Wilson, Jason. The Andes: a cultural history. Oxford, 2009. 266p bibl indexes afp; ISBN 9780195386356 pbk, $16.95. Reviewed in 2010apr CHOICE.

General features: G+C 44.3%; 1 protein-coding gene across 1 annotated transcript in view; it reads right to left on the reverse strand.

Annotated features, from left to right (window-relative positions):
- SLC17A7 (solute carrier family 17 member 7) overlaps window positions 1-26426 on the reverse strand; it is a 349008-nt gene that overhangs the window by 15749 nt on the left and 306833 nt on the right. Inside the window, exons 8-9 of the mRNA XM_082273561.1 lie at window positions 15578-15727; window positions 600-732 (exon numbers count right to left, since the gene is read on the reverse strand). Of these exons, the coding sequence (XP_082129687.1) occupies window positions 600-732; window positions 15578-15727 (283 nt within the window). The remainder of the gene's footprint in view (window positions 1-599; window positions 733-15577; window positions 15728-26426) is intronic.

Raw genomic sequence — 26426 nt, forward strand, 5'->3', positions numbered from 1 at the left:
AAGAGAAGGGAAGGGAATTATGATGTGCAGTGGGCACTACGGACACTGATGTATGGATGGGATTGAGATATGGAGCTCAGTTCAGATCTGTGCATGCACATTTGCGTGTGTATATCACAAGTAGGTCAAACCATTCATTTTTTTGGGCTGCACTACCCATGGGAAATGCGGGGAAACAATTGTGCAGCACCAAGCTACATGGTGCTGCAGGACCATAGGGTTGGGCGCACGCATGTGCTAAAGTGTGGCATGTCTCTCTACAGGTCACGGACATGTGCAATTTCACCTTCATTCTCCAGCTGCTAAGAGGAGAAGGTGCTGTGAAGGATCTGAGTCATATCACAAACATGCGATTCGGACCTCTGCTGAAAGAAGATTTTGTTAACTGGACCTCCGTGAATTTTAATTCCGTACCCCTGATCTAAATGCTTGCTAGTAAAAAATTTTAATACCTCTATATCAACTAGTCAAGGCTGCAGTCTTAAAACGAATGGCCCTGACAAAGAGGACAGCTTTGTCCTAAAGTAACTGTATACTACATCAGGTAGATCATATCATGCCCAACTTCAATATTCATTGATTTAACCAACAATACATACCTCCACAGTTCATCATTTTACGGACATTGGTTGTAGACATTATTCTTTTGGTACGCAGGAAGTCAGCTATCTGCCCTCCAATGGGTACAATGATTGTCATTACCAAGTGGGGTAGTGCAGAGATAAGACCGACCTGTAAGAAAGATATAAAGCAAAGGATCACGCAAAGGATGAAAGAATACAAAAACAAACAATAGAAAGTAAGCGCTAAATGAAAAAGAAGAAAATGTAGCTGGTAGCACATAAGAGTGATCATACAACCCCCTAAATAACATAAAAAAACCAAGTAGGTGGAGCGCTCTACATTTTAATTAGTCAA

Wilson (emer., Latin American literature, University College London, UK) discusses South American Andean culture through the lens of literature, with a particular focus on novels and travel writings. He begins his exploration of the world's longest mountain chain in Cuzco, Peru, the heart of the ancient Inca empire and then heads north to Ecuador before turning south to Chile and Argentina and then north again to Venezuela ("where the Andes meet the Caribbean"). Along the way, Wilson focuses on the mountains almost as much as the people. Approaching the Andes from a literary perspective--rather than through direct personal observations or standard academic research--results in a rather superficial study more appropriate for casual readers--for example travelers to the Andes or secondary-school students--than for an academic audience. Although based on an impressively broad reading of literature on the Andes, the book has no footnotes and repeatedly wanders off into distracting digressions. More disturbing for an academic audience is Wilson's tendency to emphasize the exotic nature of the Andes rather than to lead the reader to a deeper understanding of the region's peoples and cultures. Summing Up: Optional. General readers and public libraries only. -- M. Becker, Truman State University
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